The tholoi of Delphi is a circular, marble structure with twenty Doric columns topping the base of three steps (fig. 76). It is situated in the center of the sanctuary of Athena Pronaia and built between ca 380 and 360 BC (late Classical), possibly by Theodoros of Phokaia. The exterior diameter is 14.76 m and it has a height of 13.5 meter. Three columns have been restored along with replicas of the corniche, metopes, epistyle, triglyphs and some of the guttering of the roof.

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Fig. 76 – The tholos of Delphi in the sanctuary of Athena Pronaia. Only three of the original twenty Doric pillars are reconstructed. The tholos of Delphi is related to the famous Delphic oracle. This cult had its greatest successes in the eighth and seventh century, i.e. long before the tholos was built in the fourth century BC.

The circularity of the tholos of Delphi can be seen as an indication of higher division thinking, but there is no reference to a particular number in the outward architectural form. Twenty columns might be a multiplication of five times four, but such numerological jugglery is not directly relevant to the tetradic way of thinking. The function of the oracle, on the other hand, as a medium of predicting the future, fits in with a wider outlook. The divining quality is, in fact, part and parcel of the quadralectic philosophy. If the universal communication graph (CF-graph) is accepted as a detailed representation of the relation between the visible and invisible in a four-fold setting, then the acceptance of the graph as a means of divination is only a natural consequence.

The oracle of Delphi and her mystical powers can be traced back to the eighth century BC when the first sanctuary of Apollo at Pytho (Delphi) was recorded (PARKE, 1939). Before that time, worship to Gaia, goddess of Earth, and her daughter Themis, was known to exist, which also included an element of oracle speaking. The most famous Delphic injunction was carved into the lintel at the Temple of Apollo: Gnothi seauton (Know Thyself). This type of wisdom is very much in line with the quadralectic outlook. Choosing a conscious division-environment is one thing, but knowing one’s place in the continuous interaction with the environment is another thing. A comparison (analogy) can only be established and verified if the position of the observer is clear and unambiguous.

Epidaurus

The tholos at Epidaurus was dedicated to Asklepios and built around 360 – 330 BC by Polykleitos the Younger (of Argos). The cyclic concept of space fits in a four-fold setting, but there is no ‘numerological’ support (fig. 77).

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Fig. 77 – The tholos at Epidaurus has a diameter of 21.80 meters.

Fourteen Corinthian pillars make up the inner circle (the inside of the sekos). The Museum of Epidaurus has a Corinthian pillar with the double row of acanthus leaves wrapped around a bell-shaped echenus designed by Polykleitos the Younger. It became a ‘model’ of the capitals of the inner colonnade of the tholos. The original Corinthian capital is said to be invented by Kallinachos.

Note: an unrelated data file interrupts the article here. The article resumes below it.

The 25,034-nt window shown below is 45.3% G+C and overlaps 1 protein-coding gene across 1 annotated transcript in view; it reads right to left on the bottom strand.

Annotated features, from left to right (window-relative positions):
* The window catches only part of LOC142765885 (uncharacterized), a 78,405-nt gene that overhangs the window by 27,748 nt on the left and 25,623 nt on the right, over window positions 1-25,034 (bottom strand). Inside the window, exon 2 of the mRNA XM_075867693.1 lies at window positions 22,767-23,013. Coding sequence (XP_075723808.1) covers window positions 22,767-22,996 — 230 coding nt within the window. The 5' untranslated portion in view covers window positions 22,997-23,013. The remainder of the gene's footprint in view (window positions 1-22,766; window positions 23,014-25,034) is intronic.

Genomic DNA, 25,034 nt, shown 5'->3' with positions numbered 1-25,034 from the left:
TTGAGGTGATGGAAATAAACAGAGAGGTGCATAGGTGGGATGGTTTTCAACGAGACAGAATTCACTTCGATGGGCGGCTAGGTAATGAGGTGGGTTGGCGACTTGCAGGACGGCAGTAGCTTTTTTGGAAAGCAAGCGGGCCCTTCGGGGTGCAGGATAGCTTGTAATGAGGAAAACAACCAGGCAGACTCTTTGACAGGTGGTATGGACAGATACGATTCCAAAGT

The twenty-six Doric pillars of the outer circle (the outside of the sekos) had a length of seven meters. The pillars supported the architrave, the circular metopes and the frieze. The quixotic efforts by a Greek researcher (‘Words Unspoken, Tholos unveiled’ by ALTANI, 1999) to divide the ceiling of the tholos into equal parts – in order to reach the ‘required number of degrees’ (360) – is not wholly convincing. Its presumed function as ‘a complete astronomical monument’ is hard to prove from the given material.

The number of capitals in the colonnades, respectively 14 (inner) and 26 (outer circle), do not point to a regular division of the 360 degrees of the circle. The counting of the rays and number of coffers had to come from another evidence than the roof, because that no longer exists. The inner garland of the ceiling contained, in the astro-archaeological approach of Altani, forty coffers and the double outer garland had hundred and forty coffers. The total number was therefore, hundred-and-eighty i.e. half of the Pythagorean number three-hundred-and-sixty. An informative paper by Henning OERTEL (2000) gives the recent knowledge of the tholos. A model by Chrysanthos Kanellopoulos is given in figure 78.

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Fig. 78 – This drawing of the tholos of Epidaurus (Greece) might represent the actual elevation of the building (after a model given by Chrysanthos Kanellopoulos, 2002).

Olympia

The building of the tholos in Olympia (Philippeion) started ca 338 BC when the tholos at Epidaurius was about to finish. Philip of Macedon, the father of Alexander (The Great), initiated the building to commemorate his victory over the coalition of Greek city-states at Chaironeia. The Battle of Chaironeia was the decisive Macedonian victory, which opened the way to Macedonian control of all Greek territory to the south. The battlefield is located directly north of Livadia. At present, there is only the ‘Lion of Chaironeia’ left. A marble funerary monument marks the communal grave of the Sacred Band of Thebans. The five-and-a-half meters high lion was discovered in 1818 and restored on a plinth of three meters high.